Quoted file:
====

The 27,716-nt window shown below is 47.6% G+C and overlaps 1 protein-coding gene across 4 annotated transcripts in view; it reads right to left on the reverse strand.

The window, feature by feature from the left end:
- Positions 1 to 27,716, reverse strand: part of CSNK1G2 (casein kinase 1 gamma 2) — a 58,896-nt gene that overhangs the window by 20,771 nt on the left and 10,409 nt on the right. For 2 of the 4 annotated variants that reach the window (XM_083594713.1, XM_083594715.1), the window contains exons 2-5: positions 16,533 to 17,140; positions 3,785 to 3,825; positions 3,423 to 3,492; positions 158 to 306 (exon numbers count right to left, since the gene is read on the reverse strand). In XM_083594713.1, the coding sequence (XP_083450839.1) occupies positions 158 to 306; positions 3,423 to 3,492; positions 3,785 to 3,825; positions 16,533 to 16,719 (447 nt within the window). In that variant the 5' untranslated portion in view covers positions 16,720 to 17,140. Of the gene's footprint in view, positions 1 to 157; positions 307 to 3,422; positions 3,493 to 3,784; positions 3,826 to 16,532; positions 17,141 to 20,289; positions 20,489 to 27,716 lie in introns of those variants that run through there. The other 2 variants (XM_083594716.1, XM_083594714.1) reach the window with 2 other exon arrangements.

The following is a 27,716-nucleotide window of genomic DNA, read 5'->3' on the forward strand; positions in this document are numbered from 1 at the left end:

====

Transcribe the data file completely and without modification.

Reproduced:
The 27,716-nt window shown below is 47.6% G+C and overlaps 1 protein-coding gene across 4 annotated transcripts in view; it reads right to left on the reverse strand.

The window, feature by feature from the left end:
- Positions 1 to 27,716, reverse strand: part of CSNK1G2 (casein kinase 1 gamma 2) — a 58,896-nt gene that overhangs the window by 20,771 nt on the left and 10,409 nt on the right. For 2 of the 4 annotated variants that reach the window (XM_083594713.1, XM_083594715.1), the window contains exons 2-5: positions 16,533 to 17,140; positions 3,785 to 3,825; positions 3,423 to 3,492; positions 158 to 306 (exon numbers count right to left, since the gene is read on the reverse strand). In XM_083594713.1, the coding sequence (XP_083450839.1) occupies positions 158 to 306; positions 3,423 to 3,492; positions 3,785 to 3,825; positions 16,533 to 16,719 (447 nt within the window). In that variant the 5' untranslated portion in view covers positions 16,720 to 17,140. Of the gene's footprint in view, positions 1 to 157; positions 307 to 3,422; positions 3,493 to 3,784; positions 3,826 to 16,532; positions 17,141 to 20,289; positions 20,489 to 27,716 lie in introns of those variants that run through there. The other 2 variants (XM_083594716.1, XM_083594714.1) reach the window with 2 other exon arrangements.

The following is a 27,716-nucleotide window of genomic DNA, read 5'->3' on the forward strand; positions in this document are numbered from 1 at the left end: